To Prologue…or not to Prologue…That is the Question!

I’ve written five books and four of them have included a prologue. Those books have been read by a multitude of critique partners, beta readers, family, friends, and even some industry professionals, and inevitably someone will make this comment (or something like it) “there are lots of agents and publishers who frown on the use of a prologue. Why don’t you just change it to chapter 1 instead?”

The inclusion of a prologue (or not) is one of those literary questions heavily debated and naturally everyone has an opinion. It’s right up there with discussions about how much backstory to use before it becomes excessive, or whether or not past tense or present tense is more suitable. It came up again (for me) this past weekend, thus the motivation for this post. Many highly respected and uber-successful authors (George RR Martin, Clive Cussler, to name just a couple) make consistent use of the prologue, so it can’t always be bad. But why such a negative response by a substantial segment of the industry? Let's get into it, shall we?

I’ve done a bit of research and here are some of the most common complaints I've read about using a prologue.  1) The prologue is nothing but an info-dump. The device is used to force-feed a lot of exposition or backstory instead of working all that knowledge into the plot of your story. 2) The prologue has no relation to the story. It takes place within the realm of your novel but offers little insight into the story’s basic ideas. In truth, it has absolutely nothing to do with the rest of your story. 3) Your prologue could very well be chapter one. Who are the characters in your prologue? Does the prologue hook the reader and set up the rest of the story? If you answered ‘my main character’ and ‘yes’, then you just wrote an awesome first chapter. 4) The prologue is just there as a hook. There’s some crazy stuff going on in your prologue. It’s gripping and it hooks your reader into the story…but does it really? Does your flashy prologue have anything to do with the book, or is the author using the prologue to foreshadow future events to artificially offset low-energy early chapters?

There are some solid reasons why the use of a prologue makes it seem more like a gimmick than anything else, but conversely, there are times when a prologue makes sense. But what determines whether your first chapter is just that – chapter one, or it needs to be deemed a prologue?

First and foremost, the prologue has to contribute to the plot. It has to reveal significant, relevant facts, without which the reader will be missing something. Establishing atmosphere cannot be its only reason for existing. Its first duty is to supply information that is or will be vital to the understanding of the plot. But for me, the true test of a prologue is that it must stand out from the body of the novel in at least one fashion: the time of the events (which should be stated both in the prologue and in the first chapter), the POV character, and so on. The reader should feel a distinct switch in his mind when he begins reading Chapter One.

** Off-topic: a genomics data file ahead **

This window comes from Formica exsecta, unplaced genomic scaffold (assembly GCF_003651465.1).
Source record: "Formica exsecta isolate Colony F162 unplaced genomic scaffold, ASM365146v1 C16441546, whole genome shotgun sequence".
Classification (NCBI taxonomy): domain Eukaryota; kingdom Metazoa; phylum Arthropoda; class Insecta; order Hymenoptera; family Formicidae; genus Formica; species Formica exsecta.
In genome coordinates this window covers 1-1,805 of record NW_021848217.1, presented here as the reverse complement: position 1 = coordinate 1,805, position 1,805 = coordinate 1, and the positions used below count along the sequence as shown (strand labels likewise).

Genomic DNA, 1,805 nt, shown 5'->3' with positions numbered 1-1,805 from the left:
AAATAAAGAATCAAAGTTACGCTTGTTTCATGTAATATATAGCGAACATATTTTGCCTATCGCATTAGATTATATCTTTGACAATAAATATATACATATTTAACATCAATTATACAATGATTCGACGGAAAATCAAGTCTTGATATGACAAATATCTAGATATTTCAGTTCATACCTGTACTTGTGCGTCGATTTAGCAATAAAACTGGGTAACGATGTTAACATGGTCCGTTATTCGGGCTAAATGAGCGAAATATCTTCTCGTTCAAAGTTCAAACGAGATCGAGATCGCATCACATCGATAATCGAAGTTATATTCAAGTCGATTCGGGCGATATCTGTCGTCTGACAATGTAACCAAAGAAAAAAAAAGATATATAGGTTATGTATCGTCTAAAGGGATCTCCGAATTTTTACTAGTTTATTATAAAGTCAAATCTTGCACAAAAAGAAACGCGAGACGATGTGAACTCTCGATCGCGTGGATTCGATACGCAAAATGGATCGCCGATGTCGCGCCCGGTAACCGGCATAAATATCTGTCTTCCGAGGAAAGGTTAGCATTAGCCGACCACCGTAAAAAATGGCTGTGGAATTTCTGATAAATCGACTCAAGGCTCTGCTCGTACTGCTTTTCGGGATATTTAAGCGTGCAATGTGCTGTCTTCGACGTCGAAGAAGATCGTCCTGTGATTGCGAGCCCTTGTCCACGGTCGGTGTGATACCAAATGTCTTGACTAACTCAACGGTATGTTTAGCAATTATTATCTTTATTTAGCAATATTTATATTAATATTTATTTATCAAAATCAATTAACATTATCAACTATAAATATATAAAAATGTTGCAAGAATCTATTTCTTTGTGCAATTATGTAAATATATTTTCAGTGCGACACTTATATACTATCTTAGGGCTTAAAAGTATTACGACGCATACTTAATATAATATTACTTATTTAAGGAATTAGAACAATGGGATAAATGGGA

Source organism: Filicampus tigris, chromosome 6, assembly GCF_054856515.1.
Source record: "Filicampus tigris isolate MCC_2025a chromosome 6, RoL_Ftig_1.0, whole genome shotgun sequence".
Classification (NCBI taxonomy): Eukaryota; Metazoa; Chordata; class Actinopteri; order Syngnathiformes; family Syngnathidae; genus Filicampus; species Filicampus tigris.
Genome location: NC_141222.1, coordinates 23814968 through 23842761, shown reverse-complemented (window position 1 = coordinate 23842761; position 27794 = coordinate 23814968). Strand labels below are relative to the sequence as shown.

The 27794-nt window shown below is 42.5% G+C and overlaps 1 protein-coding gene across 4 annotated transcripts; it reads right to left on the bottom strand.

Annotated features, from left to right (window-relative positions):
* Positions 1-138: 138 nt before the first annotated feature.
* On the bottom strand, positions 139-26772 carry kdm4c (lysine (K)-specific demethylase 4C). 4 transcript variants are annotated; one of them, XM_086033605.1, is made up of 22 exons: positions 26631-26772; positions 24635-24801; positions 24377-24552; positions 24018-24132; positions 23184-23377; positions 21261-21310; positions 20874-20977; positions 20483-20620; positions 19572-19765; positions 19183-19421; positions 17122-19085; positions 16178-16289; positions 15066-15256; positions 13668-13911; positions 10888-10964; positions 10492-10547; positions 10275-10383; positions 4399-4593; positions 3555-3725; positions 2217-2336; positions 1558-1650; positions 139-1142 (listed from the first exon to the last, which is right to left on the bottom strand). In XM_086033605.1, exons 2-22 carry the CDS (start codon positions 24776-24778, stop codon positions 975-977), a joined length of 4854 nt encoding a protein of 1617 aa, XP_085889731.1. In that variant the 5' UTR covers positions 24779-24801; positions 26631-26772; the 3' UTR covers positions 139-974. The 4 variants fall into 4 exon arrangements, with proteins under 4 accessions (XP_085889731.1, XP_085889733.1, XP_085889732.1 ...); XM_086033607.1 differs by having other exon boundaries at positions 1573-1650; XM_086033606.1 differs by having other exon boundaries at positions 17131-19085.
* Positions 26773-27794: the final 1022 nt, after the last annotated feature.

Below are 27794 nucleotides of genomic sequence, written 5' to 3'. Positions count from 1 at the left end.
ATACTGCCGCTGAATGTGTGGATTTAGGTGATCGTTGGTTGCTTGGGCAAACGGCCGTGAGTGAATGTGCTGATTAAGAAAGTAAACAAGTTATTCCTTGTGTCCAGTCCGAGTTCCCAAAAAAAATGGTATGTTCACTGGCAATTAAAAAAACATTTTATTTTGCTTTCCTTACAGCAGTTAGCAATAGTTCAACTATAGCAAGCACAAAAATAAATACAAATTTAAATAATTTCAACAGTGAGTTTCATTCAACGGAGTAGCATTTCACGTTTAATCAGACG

Who knew that the label above the first section of a manuscript could stir up so many conflicting opinions? Even with a sound reason for using the term prologue, you still have to ask yourself -- as an aspiring writer -- is it worth the risk of alienating agents/publishers who are steadfastly against it? Why not just call it chapter one and avoid the hullabaloo altogether?  I can either play it safe to appease the literary gatekeepers who cannot get past their own prejudice to recognize a perfectly acceptable writing tool, or remain true to the spirit of the label. Well, if you’re like me, you’re a fan of books with a perfectly executed prologue and shape my own writing to emulate those authors.

For me...I choose the prologue. If that means my book(s) ends up in the slush pile because of that choice alone, then that wasn't the agent/publisher for me anyway.

What about you? How do you feel about the subject?

9 comments

  1. My publisher actually asked me to write a prologue for my first book. I wrote a scene about a character that died years before the story began and it was an action sequence. It did help set up the characters and some motivation for what they did in the story.

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    1. That is a perfect use for a prologue. Kudo's to your publisher for suggesting it. :)

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  2. I say go with what you want. If an agent or publisher won't even look at a story because it has a prologue, I say something is wrong with them. A prologue can be delete or, as you say, changed to chapter one. So what's the big deal?

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    1. Exactly my point...what is the big deal. However, I have read on several agent blogs that prologues were a turn-off and a no-no. ???? Go figure! :)

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  3. I agree with Bish. I've always enjoyed prologues and wouldn't mind if someone submitted a story with one.

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    1. I could be submitting one to you very soon...so I'll remember that! :)

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  4. I read enough romantic suspense and most of those have prologues. I just don't see what the big deal is.

    I started one of my books with a prologue because it begins with my ghost's death. She's not part of the romantic couple, so it didn't feel right to make it Chapter 1 (most readers in romance except to see one of the romantic couple first). I tried to sprinkle it in as back story, but it just didn't work without being an info dump. No one ever complained about it being a prologue. Not my publisher and not a reader. So I guess I did it right!

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